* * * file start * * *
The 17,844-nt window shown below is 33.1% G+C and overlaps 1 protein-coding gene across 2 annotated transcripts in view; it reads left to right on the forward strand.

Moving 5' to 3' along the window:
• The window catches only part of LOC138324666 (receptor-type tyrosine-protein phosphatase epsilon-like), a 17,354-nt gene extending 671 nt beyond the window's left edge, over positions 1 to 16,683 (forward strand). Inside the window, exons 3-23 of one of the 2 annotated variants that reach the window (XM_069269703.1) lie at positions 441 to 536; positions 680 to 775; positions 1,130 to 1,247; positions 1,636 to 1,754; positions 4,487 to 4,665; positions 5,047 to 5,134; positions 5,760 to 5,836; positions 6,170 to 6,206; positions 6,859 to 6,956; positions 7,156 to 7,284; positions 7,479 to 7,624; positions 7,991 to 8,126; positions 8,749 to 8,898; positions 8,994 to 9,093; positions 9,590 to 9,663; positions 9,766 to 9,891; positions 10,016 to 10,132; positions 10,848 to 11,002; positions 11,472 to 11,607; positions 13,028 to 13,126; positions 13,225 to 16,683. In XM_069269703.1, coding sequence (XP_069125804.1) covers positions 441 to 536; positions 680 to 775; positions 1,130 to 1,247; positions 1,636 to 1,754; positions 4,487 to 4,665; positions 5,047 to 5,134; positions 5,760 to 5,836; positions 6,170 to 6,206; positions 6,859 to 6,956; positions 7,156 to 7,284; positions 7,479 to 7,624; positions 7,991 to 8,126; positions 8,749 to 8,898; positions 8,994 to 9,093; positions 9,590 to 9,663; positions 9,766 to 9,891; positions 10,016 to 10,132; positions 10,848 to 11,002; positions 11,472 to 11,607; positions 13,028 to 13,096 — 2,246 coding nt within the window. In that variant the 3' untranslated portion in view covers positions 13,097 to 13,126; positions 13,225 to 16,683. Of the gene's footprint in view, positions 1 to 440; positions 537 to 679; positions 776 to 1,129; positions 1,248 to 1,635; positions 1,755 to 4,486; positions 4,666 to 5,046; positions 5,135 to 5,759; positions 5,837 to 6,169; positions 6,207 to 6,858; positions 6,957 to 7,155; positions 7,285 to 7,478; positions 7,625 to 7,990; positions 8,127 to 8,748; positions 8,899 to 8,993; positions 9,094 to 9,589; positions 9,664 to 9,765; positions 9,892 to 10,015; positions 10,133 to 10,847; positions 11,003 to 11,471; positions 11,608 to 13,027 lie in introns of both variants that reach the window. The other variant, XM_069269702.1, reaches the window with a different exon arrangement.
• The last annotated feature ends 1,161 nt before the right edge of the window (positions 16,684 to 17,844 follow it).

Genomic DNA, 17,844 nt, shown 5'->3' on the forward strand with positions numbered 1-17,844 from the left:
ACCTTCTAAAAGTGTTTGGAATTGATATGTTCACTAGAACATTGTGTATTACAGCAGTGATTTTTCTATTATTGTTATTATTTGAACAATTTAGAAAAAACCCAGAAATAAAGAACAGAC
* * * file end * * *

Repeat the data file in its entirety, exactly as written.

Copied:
The 17,844-nt window shown below is 33.1% G+C and overlaps 1 protein-coding gene across 2 annotated transcripts in view; it reads left to right on the forward strand.

Moving 5' to 3' along the window:
• The window catches only part of LOC138324666 (receptor-type tyrosine-protein phosphatase epsilon-like), a 17,354-nt gene extending 671 nt beyond the window's left edge, over positions 1 to 16,683 (forward strand). Inside the window, exons 3-23 of one of the 2 annotated variants that reach the window (XM_069269703.1) lie at positions 441 to 536; positions 680 to 775; positions 1,130 to 1,247; positions 1,636 to 1,754; positions 4,487 to 4,665; positions 5,047 to 5,134; positions 5,760 to 5,836; positions 6,170 to 6,206; positions 6,859 to 6,956; positions 7,156 to 7,284; positions 7,479 to 7,624; positions 7,991 to 8,126; positions 8,749 to 8,898; positions 8,994 to 9,093; positions 9,590 to 9,663; positions 9,766 to 9,891; positions 10,016 to 10,132; positions 10,848 to 11,002; positions 11,472 to 11,607; positions 13,028 to 13,126; positions 13,225 to 16,683. In XM_069269703.1, coding sequence (XP_069125804.1) covers positions 441 to 536; positions 680 to 775; positions 1,130 to 1,247; positions 1,636 to 1,754; positions 4,487 to 4,665; positions 5,047 to 5,134; positions 5,760 to 5,836; positions 6,170 to 6,206; positions 6,859 to 6,956; positions 7,156 to 7,284; positions 7,479 to 7,624; positions 7,991 to 8,126; positions 8,749 to 8,898; positions 8,994 to 9,093; positions 9,590 to 9,663; positions 9,766 to 9,891; positions 10,016 to 10,132; positions 10,848 to 11,002; positions 11,472 to 11,607; positions 13,028 to 13,096 — 2,246 coding nt within the window. In that variant the 3' untranslated portion in view covers positions 13,097 to 13,126; positions 13,225 to 16,683. Of the gene's footprint in view, positions 1 to 440; positions 537 to 679; positions 776 to 1,129; positions 1,248 to 1,635; positions 1,755 to 4,486; positions 4,666 to 5,046; positions 5,135 to 5,759; positions 5,837 to 6,169; positions 6,207 to 6,858; positions 6,957 to 7,155; positions 7,285 to 7,478; positions 7,625 to 7,990; positions 8,127 to 8,748; positions 8,899 to 8,993; positions 9,094 to 9,589; positions 9,664 to 9,765; positions 9,892 to 10,015; positions 10,133 to 10,847; positions 11,003 to 11,471; positions 11,608 to 13,027 lie in introns of both variants that reach the window. The other variant, XM_069269702.1, reaches the window with a different exon arrangement.
• The last annotated feature ends 1,161 nt before the right edge of the window (positions 16,684 to 17,844 follow it).

Genomic DNA, 17,844 nt, shown 5'->3' on the forward strand with positions numbered 1-17,844 from the left:
ACCTTCTAAAAGTGTTTGGAATTGATATGTTCACTAGAACATTGTGTATTACAGCAGTGATTTTTCTATTATTGTTATTATTTGAACAATTTAGAAAAAACCCAGAAATAAAGAACAGAC